photo by Jim Cornelius
photo by Jim Cornelius

Tiffany Lee Brown -known to most as "T" - brings a varied background and a deep toolbox of talents to her work as a freelancer with The Nugget Newspaper.

Brown's work for The Nugget so far has focused on the arts and on the way in which local families are working to manage their digital lives. She will soon launch a column titled "In the Pines," and will edit a new monthly feature dedicated to content for - and by - children and families.

"I am very excited that The Nugget is going to have a new section called 'Kids In Print'," she said. "I'm super-excited to be the editor of that. It's a way we can feature the kids in the community."

She says that the content will be of interest to kids and families, but she will also teach children to create their own content and "how to work with their natural curiosity."

Working with her own natural curiosity is often the way Brown finds herself involved in projects - including writing for The Nugget. A story about declining school enrollment piqued that curiosity - she wanted to know more about why that might be happening, and she shared her research.

"I sent in an overly long letter to the editor that got run as a column," she recalled.

She wrote another op-ed regarding people's reactions to "In Our America" flag signs.

"I got a lot of response to that," she said with a smile.

The response included a call from Nugget editor Jim Cornelius, who invited her to contribute as a freelancer.

"That op-ed showed clearly that T can write - but more importantly that she approaches issues thoughtfully. And while she's got a very strong voice, she is careful to let other voices be heard, too," Cornelius said. "It seemed like she had a lot to offer. And, when you're an editor, when a writer has something to offer, you naturally ask them for more."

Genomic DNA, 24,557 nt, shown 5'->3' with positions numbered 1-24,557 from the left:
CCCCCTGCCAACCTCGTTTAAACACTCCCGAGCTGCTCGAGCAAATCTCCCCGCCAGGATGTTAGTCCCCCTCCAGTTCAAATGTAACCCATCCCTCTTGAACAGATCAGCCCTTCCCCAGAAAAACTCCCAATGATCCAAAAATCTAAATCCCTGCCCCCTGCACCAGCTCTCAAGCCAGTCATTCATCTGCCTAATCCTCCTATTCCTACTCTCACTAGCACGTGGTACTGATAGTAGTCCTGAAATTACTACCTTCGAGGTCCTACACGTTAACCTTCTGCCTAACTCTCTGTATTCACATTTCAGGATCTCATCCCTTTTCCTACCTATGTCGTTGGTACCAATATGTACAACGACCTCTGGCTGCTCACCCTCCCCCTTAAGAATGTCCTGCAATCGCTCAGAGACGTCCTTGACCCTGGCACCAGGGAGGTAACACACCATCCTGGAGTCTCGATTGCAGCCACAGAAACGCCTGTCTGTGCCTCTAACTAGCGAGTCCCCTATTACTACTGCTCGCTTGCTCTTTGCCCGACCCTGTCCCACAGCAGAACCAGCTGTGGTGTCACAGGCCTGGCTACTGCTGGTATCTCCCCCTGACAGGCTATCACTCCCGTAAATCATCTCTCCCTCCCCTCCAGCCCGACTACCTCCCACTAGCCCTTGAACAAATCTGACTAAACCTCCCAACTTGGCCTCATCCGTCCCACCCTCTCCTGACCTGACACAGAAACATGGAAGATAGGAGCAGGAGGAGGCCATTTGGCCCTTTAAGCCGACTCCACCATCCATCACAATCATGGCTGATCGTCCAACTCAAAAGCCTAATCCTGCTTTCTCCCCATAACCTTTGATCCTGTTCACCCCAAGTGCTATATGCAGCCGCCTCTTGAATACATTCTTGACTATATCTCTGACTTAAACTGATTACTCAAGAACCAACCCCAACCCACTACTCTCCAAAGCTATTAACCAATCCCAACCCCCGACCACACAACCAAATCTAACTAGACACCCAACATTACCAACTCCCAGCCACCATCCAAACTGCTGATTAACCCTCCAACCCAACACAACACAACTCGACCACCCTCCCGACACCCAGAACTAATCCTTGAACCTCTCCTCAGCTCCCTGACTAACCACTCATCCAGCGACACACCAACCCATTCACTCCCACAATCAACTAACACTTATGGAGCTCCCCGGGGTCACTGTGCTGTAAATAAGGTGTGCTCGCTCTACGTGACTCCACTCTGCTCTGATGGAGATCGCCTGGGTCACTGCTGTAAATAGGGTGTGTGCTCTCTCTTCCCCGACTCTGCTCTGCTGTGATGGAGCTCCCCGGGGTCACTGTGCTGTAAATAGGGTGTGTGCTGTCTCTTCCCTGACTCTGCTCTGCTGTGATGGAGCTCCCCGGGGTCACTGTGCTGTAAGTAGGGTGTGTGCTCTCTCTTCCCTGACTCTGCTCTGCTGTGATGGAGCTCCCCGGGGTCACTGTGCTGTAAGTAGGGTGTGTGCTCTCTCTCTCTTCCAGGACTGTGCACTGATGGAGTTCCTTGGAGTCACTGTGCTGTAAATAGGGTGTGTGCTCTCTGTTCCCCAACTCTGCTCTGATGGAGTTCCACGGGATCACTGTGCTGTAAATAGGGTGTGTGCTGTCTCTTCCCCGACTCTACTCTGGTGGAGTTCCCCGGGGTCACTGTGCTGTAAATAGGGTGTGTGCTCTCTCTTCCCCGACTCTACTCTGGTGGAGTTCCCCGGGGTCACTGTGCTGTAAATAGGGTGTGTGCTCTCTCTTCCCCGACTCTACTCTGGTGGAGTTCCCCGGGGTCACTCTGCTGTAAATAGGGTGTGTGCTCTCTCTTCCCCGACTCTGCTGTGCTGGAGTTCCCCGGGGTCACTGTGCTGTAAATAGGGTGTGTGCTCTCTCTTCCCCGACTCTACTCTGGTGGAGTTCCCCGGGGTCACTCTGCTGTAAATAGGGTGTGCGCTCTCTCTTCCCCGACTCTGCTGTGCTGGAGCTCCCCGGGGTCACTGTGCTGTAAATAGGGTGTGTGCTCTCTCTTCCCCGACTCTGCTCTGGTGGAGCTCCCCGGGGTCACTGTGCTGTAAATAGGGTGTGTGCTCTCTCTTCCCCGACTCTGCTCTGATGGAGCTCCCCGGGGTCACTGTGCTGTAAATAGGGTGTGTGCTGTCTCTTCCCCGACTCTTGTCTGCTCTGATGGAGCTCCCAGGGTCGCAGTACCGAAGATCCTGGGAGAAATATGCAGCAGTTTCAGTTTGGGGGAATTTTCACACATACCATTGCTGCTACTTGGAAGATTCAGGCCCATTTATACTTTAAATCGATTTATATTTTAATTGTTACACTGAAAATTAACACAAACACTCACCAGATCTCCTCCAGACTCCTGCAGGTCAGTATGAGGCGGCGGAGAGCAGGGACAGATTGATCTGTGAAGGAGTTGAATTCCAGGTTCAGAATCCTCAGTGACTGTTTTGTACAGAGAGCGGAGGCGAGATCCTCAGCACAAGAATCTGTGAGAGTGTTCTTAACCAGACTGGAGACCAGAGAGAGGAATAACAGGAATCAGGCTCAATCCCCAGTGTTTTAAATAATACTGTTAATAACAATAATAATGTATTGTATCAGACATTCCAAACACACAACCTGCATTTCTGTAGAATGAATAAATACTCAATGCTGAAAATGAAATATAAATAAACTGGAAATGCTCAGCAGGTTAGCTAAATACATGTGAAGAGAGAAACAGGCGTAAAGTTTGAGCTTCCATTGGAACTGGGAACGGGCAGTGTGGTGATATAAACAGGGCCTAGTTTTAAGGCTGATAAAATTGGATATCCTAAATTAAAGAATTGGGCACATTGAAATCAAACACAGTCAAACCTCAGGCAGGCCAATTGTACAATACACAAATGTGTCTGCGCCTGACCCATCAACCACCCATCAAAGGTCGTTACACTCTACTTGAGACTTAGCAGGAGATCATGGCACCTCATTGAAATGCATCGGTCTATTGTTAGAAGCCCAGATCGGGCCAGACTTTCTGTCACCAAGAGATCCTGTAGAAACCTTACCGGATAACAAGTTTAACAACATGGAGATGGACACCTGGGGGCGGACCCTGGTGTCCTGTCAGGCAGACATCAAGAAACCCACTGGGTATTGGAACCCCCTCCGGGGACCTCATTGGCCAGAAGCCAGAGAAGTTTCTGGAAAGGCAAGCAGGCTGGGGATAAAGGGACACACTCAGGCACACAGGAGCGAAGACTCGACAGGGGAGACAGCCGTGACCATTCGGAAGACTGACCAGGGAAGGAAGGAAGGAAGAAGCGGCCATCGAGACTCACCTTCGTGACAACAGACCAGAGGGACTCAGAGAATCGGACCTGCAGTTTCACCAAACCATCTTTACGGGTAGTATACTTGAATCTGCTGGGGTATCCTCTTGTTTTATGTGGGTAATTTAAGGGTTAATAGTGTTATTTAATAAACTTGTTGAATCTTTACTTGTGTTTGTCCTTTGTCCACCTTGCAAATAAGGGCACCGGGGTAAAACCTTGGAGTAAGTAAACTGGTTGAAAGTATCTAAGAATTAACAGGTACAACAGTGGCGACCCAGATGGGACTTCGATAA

Journalism is in T Brown's blood.

"I can remember putting out my elementary school's first newspaper," she said.

She grew up on a farm in Lane County and attended the University of California, Berkeley, where she studied theater. She also wrote for the Daily Californian and for an alternative paper called The Agitator.

"I was a travel writer right out of college," she recalled. Despite the apparent glamor of such an occupation, she says, "it was a horrible gig."

She notes that there was always "a thread of marketing" in her work life, and as her career developed, "marketing, journalism and creative writing kind of swirled together for me. Marketing still supports my journalism habit, my arts habit, my poetry habit."

Poetry brought her to Sisters Country in 2004, to an arts residency at Caldera. While she'd visited Sisters many times before, she particularly connected with the area during this time.

"That was right after the B&B Fire," she recalled. "I spent three weeks stomping around in the melting snow over what used to be a forest there. And the magic, I guess, really spoke to me.

"I loved the library, I loved The Nugget, I loved the food co-op," she said. "I fell in love with this place."

Ten years later, in the midst of a health crisis related to toxic mold illness, she left her home in Portland and camped with friends at Cold Springs Campground.

"I started feeling better in a few days," she said.

She and her husband and family traveled for a few months, but ended up heading back to Sisters. Feeling what she described as a kind of spiritual pull, Brown landed here in 2016.

"Now we live a couple of miles from that campground and I'm in my pines and I'm really excited about it," she said.

Connection with nature is a critical part of Brown's life and her writing. She was an early adopter of Internet technology who has grown skeptical of its promise and determined to stay grounded in pine needles and soil. She has written several articles for The Nugget detailing how local people actively try to cultivate that balance (see story, page 3).

As usual, Brown's interest in efforts toward a "digital detox" stemmed out of curiosity about how things work - and concern about her own children.

"I have two kids who are of digital-native age," she said. "I see how destructive it is."

Brown noted, "When I started the research, I didn't know it was going to be so horrifically damning of the social media companies and the digital delivery systems. I feel responsible. I was part of that early group of people who were really excited about how the Internet could make our world better. That changed radically about 10 years ago, and most of us weren't paying attention."

Cornelius said he is most pleased to have Brown's unique background and voice contributing to a group of strong freelance writers.

"T is full of enthusiasm and ideas - and she's got the talent and work ethic to deliver on them," he said. "She's a real asset to the paper - and to Sisters."